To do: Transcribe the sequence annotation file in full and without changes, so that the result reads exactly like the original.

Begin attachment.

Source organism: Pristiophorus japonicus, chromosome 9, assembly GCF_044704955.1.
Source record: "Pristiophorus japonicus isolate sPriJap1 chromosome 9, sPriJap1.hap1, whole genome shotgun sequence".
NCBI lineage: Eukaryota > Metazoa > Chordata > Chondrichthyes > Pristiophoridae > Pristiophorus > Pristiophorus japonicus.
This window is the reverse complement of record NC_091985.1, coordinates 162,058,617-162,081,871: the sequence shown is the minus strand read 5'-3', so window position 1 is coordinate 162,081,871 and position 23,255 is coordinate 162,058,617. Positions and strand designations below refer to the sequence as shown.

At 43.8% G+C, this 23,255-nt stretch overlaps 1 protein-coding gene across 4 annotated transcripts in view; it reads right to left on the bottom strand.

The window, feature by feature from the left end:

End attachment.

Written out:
Source organism: Pristiophorus japonicus, chromosome 9, assembly GCF_044704955.1.
Source record: "Pristiophorus japonicus isolate sPriJap1 chromosome 9, sPriJap1.hap1, whole genome shotgun sequence".
NCBI lineage: Eukaryota > Metazoa > Chordata > Chondrichthyes > Pristiophoridae > Pristiophorus > Pristiophorus japonicus.
This window is the reverse complement of record NC_091985.1, coordinates 162,058,617-162,081,871: the sequence shown is the minus strand read 5'-3', so window position 1 is coordinate 162,081,871 and position 23,255 is coordinate 162,058,617. Positions and strand designations below refer to the sequence as shown.

At 43.8% G+C, this 23,255-nt stretch overlaps 1 protein-coding gene across 4 annotated transcripts in view; it reads right to left on the bottom strand.

The window, feature by feature from the left end: